This would be an extremely detrimental outcome for consumers. Many farmers would not consider themselves to be ‘sophisticated consumers’ with a vast knowledge of commercial property transactions. Instead, they are largely reliant on the skills and professionalism of trained and licensed stock and station agents. Any agent would agree that these transactions can be far more complex than residential sales and require a specialised set of skills and knowledge. However, under the proposed changes, farmers would have to buy, sell and lease their rural land in a totally unregulated environment where they are at substantial risk from dodgy untrained and inexperienced agents. COAG has even acknowledged that a fourteen-year-old would be able to oversee the transaction of millions of dollars’ worth of stock and rural land under the proposed system. There is a clear need to maintain and unify the professional standards that are already in place across several Australian jurisdictions.


Additionally, the impact on agents in the commercial and rural property field would be incredibly damaging. Experienced agents with extensive training and knowledge would have to compete with a wave of new untrained and inexperienced agents looking to make a buck. More and more property transactions will be compromised, and growing consumer dissatisfaction will reflect poorly on the real estate industry as a whole. The value of commercial real estate businesses and the services they provide will be diminished as the professionalism of our industry is eroded.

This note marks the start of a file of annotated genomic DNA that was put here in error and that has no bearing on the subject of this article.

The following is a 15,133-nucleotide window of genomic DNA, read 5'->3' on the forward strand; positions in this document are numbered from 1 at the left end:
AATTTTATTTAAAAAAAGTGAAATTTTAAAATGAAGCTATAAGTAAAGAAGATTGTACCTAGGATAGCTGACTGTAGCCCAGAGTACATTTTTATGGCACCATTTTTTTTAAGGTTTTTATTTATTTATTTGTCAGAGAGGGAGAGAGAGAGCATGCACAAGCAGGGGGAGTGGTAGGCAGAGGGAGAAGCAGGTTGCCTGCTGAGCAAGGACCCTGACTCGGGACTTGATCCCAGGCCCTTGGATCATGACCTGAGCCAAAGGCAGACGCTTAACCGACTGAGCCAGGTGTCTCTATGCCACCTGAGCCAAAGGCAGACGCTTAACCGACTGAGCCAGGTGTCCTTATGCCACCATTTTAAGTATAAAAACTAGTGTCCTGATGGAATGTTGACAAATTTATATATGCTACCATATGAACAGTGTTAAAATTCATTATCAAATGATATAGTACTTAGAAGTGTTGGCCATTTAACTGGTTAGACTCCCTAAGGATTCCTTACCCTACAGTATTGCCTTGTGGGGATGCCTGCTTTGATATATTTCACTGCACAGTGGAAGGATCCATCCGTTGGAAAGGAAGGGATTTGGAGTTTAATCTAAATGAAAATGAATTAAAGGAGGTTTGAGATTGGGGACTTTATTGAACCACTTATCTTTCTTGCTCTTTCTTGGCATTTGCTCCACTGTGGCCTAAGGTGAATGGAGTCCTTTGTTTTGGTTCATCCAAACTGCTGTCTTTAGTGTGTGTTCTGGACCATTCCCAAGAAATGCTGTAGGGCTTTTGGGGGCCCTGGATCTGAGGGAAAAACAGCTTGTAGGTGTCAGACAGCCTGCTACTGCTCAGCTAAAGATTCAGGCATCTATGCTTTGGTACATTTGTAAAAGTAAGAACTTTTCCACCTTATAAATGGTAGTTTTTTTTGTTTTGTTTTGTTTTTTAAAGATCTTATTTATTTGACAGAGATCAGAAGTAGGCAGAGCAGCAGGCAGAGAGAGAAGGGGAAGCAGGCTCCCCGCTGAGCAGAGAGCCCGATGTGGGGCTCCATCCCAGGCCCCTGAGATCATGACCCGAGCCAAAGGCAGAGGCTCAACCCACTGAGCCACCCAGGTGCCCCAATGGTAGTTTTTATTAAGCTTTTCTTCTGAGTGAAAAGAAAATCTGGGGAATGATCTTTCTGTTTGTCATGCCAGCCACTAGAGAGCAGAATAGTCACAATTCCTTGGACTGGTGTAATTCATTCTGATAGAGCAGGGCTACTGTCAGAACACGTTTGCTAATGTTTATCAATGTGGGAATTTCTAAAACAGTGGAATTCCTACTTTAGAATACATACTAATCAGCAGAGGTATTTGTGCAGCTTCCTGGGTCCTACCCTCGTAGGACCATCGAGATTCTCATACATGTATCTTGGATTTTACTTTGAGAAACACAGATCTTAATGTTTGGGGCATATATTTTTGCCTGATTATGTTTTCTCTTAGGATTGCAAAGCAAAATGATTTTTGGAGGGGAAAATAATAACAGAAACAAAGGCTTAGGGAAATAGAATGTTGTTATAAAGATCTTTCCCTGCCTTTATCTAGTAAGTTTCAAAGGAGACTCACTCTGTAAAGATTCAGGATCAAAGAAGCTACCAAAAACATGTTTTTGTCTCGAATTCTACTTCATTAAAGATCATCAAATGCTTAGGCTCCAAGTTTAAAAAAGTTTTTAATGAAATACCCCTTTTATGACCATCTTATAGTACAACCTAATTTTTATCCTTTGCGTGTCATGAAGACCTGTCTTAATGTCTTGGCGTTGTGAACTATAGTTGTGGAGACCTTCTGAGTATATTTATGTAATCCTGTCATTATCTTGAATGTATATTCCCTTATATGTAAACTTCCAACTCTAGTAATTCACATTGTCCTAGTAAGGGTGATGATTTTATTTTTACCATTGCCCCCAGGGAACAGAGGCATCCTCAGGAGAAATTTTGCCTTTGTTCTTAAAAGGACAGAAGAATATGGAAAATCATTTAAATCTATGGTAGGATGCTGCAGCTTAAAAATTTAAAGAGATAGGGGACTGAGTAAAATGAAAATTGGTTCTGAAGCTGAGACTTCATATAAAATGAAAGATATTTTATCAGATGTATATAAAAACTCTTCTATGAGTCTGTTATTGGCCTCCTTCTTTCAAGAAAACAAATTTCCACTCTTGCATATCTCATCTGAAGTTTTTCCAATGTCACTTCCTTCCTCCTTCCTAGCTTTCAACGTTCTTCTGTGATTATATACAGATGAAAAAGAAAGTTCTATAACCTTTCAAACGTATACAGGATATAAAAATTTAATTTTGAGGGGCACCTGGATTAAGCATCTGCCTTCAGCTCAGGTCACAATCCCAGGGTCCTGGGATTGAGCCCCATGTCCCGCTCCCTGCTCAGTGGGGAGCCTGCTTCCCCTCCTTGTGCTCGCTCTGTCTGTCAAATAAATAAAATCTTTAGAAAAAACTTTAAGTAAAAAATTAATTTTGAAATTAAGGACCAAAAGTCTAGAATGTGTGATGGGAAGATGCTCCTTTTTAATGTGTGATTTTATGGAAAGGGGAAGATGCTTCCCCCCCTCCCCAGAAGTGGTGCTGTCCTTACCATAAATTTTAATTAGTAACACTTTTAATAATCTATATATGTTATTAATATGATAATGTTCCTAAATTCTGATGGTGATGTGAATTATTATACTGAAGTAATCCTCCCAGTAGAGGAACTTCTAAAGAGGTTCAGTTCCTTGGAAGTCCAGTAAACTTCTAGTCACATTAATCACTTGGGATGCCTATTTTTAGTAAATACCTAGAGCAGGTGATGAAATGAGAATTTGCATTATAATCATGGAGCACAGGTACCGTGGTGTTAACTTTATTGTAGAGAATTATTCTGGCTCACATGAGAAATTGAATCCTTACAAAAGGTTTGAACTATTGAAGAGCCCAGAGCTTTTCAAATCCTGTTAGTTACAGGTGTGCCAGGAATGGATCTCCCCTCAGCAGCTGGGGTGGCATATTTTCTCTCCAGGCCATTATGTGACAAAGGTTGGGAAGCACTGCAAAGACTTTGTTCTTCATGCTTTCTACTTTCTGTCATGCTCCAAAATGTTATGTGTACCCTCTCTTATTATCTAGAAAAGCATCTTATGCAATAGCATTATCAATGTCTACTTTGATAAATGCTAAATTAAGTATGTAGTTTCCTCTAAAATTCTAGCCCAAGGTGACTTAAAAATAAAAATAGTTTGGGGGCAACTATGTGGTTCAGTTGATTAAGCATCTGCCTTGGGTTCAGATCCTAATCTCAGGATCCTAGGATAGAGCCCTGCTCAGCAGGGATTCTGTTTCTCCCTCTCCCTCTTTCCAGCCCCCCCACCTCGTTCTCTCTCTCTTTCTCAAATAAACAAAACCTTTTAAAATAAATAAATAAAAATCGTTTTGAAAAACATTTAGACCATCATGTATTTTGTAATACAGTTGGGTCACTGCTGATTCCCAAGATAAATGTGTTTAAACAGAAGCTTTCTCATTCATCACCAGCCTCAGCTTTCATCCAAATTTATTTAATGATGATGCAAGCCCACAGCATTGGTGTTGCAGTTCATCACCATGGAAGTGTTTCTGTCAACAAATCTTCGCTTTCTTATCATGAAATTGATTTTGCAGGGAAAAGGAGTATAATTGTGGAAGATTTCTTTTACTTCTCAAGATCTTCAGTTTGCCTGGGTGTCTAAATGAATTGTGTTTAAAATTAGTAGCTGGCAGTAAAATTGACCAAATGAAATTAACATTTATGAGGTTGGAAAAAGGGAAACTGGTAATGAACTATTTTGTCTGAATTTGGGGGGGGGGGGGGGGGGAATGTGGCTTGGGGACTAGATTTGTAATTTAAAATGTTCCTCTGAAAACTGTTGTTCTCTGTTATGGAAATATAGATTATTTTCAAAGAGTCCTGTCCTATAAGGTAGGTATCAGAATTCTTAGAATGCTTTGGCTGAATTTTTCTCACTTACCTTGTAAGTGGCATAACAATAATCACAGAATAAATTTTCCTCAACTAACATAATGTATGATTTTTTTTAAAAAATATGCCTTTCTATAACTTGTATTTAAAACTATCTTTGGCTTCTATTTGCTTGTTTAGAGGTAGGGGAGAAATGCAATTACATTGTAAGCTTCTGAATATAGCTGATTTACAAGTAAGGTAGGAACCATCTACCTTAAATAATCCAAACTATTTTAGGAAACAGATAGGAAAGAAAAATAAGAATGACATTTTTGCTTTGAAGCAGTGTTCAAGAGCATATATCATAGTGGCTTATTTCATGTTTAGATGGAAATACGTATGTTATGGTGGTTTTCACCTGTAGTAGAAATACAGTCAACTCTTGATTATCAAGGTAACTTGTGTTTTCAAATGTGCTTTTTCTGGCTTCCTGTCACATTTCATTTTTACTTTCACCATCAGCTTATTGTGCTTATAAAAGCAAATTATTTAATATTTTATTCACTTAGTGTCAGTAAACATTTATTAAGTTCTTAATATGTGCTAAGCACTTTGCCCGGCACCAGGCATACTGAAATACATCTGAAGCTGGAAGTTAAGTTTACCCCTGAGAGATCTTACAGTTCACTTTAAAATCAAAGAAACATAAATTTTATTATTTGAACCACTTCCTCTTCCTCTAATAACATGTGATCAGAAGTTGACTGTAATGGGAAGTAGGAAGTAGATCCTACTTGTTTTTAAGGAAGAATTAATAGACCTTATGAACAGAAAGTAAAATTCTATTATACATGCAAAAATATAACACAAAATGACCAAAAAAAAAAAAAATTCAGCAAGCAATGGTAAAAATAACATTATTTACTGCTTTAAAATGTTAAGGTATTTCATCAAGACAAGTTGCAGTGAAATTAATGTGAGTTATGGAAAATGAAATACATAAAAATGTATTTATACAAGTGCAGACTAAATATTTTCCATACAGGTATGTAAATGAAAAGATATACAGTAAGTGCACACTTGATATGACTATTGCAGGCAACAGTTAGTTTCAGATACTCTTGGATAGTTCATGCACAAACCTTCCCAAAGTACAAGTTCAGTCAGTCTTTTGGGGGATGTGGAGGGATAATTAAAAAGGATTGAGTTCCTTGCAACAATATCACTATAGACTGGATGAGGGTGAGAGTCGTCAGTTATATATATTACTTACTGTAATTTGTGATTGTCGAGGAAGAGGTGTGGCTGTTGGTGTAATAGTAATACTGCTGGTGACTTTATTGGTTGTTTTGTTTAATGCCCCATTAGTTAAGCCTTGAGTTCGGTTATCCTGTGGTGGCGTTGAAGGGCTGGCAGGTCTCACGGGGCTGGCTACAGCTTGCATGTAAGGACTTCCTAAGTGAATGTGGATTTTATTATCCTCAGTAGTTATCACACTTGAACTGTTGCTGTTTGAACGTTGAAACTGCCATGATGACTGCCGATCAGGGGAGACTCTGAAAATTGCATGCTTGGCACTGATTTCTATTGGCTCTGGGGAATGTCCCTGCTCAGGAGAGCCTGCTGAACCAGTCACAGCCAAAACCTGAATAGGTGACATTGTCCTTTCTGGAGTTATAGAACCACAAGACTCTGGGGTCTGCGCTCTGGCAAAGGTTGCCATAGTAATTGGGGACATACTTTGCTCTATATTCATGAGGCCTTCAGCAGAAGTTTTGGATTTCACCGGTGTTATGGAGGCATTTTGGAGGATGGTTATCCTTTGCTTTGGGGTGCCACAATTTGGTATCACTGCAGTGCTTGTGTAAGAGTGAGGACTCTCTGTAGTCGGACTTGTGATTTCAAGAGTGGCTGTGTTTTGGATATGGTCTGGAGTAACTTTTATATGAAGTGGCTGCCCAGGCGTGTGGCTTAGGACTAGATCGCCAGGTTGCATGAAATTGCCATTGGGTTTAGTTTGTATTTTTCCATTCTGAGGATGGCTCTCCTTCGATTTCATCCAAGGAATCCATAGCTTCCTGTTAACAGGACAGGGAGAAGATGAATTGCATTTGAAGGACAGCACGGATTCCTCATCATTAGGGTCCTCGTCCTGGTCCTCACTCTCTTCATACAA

Furthermore, the national license will not cover the sale, purchase or auctioning of livestock. The RIS states that the in 2011-2012, the property industry is expected to generate revenue of $9 billion. The Australian Livestock & Property Agents Association Ltd (ALPA) estimates that its member agents alone sell approximately 10 million cattle and 55 million sheep and lambs for a value close to $11 billion a year, collecting $82 million in commission on these sales. The scale of this industry and its vital importance to Australia’s economy demands a high degree of professionalism. The deregulation of this industry greatly increases the risks to farmers posed by unethical or incompetent agents.